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acoustic

The word acoustic can act as either an adjective or a noun.

As adjectives, you can use acoustic and acoustical interchangeable, because that’s the sort of generous, freewheeling language English is.

In it’s adjective form acoustic can mean either of two things. For one, it might mean related to sound or to the sense of hearing.

The adjective acoustic can also refer to a musical instrument. If so, it means that the instrument doesn’t have any electronic amplification.

For the record, if you are planning a surprise birthday for me and you are going to hire musicians for it, just to let you know, I usually prefer acoustic to electric instruments. That’s particularly true if the musicians with the electric instruments are tempted to raise the volume on their amplifiers to a level that could be used to demolish large, sturdy buildings.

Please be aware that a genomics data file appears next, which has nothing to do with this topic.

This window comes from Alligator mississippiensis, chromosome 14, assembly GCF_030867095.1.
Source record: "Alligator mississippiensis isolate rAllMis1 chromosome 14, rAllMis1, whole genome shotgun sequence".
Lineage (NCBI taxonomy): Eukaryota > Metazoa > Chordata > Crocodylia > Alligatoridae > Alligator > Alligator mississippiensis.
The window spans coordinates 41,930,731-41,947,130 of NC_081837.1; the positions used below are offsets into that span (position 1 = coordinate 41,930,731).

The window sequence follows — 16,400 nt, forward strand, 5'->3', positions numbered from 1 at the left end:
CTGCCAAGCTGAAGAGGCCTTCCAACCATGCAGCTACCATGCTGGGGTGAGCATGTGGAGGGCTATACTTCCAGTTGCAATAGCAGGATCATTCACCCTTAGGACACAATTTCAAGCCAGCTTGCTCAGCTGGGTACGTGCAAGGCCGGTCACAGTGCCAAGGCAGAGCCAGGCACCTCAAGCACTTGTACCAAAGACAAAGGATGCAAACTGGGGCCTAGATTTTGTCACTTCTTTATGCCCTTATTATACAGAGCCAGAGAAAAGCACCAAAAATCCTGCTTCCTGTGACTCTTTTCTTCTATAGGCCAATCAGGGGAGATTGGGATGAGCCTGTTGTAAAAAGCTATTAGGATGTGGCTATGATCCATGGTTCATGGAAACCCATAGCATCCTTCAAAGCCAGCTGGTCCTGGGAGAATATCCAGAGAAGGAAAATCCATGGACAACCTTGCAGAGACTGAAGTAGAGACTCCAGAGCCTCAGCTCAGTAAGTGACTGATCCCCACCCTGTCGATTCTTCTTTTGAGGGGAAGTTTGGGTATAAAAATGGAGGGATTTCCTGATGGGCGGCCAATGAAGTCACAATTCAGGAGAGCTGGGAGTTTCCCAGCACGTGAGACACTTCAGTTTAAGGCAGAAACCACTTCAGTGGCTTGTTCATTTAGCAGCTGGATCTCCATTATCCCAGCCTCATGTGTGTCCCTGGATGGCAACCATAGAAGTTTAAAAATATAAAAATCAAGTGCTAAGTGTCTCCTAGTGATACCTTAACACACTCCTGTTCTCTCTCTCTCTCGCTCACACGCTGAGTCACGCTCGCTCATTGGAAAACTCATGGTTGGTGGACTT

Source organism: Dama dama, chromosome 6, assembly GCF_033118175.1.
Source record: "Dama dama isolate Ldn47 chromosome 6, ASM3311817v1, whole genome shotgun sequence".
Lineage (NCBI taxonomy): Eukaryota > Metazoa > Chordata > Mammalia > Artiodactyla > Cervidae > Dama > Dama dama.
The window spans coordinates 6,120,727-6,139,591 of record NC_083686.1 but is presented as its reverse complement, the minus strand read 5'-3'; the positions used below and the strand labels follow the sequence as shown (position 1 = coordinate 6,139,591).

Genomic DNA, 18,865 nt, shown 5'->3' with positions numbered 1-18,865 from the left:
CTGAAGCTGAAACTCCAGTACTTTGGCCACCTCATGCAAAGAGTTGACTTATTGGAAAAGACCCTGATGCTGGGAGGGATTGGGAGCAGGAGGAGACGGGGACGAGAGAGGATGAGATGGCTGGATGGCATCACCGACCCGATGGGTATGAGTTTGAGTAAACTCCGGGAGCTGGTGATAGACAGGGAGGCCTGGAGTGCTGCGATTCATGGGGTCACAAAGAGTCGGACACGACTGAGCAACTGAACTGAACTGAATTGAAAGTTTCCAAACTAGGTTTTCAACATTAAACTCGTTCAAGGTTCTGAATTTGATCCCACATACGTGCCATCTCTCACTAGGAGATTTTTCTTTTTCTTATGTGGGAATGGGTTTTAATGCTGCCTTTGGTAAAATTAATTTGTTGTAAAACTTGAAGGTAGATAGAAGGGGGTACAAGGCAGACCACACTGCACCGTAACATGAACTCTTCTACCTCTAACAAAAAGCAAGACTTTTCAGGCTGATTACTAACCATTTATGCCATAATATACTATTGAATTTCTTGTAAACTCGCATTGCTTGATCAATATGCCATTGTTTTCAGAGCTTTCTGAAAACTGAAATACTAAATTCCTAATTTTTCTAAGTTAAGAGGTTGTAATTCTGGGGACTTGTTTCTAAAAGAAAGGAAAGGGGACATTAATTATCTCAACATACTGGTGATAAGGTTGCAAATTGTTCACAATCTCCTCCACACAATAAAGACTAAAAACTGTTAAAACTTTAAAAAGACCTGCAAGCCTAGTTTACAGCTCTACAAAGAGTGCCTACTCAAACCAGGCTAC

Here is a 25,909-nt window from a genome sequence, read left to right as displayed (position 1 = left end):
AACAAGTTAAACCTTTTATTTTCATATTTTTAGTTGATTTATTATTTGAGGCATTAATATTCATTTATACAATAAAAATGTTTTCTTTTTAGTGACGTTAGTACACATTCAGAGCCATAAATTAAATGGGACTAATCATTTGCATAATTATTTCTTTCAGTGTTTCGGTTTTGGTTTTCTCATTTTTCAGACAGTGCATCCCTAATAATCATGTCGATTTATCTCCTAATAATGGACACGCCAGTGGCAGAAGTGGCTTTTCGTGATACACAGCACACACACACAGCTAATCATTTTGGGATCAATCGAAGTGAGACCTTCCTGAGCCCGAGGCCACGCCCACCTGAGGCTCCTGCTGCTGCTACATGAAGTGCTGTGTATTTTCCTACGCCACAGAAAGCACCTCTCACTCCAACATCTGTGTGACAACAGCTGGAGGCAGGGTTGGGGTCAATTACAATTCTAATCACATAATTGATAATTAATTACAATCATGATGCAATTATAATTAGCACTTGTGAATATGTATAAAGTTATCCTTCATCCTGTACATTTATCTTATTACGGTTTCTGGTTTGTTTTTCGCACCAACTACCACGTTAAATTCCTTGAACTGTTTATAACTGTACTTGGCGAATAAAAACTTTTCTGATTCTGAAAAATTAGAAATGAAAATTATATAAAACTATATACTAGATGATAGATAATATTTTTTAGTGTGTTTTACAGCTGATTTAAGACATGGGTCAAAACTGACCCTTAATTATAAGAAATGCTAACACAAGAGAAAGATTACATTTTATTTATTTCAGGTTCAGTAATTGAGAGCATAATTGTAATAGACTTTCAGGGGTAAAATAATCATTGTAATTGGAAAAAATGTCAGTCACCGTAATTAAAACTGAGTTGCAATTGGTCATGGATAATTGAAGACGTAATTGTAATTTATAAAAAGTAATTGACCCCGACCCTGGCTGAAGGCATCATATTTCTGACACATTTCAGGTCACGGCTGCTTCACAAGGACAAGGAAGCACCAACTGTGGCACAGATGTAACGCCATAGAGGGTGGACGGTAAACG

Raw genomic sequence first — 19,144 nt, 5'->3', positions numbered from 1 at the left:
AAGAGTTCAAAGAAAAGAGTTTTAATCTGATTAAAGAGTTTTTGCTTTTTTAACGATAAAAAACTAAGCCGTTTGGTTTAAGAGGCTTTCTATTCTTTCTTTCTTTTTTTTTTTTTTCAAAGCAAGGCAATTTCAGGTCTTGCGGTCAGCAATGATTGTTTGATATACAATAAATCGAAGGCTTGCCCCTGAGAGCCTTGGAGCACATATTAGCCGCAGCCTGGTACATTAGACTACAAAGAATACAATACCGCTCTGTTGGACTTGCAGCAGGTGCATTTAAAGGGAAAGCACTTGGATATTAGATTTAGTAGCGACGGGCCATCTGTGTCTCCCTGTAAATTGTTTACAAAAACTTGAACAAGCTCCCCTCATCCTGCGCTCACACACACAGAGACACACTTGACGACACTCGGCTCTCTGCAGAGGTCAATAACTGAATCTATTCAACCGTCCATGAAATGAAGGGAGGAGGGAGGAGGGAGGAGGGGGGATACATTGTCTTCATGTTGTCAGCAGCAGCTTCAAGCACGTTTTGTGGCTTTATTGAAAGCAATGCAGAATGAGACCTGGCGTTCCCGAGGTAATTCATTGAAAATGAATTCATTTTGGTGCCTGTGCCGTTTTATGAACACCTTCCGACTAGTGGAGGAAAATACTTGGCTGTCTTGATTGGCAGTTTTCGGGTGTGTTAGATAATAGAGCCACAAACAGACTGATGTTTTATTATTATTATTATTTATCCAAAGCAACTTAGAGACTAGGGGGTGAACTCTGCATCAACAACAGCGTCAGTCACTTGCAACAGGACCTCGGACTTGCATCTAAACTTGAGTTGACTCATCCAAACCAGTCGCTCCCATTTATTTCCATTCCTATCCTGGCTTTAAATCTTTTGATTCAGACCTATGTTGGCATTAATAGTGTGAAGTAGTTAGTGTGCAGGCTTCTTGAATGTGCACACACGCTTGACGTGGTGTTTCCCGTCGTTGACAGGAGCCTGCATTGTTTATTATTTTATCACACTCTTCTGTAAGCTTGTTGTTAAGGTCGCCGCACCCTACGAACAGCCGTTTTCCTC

As a noun, acoustic refers to the science of sound. I like that alliteration. The science of sound. Say it with me. The science of sound. OK, be a stick-in-the-mud. Don’t say it with me. See if I care.

Science of sound. Science of sound. Science of sound.

Now that I’ve got that out of my system, I’ll continue. As a noun, acoustics can also mean the sound qualities of a room, possibly a concert hall.

Science of sound. Sorry about that. I had one more in me.

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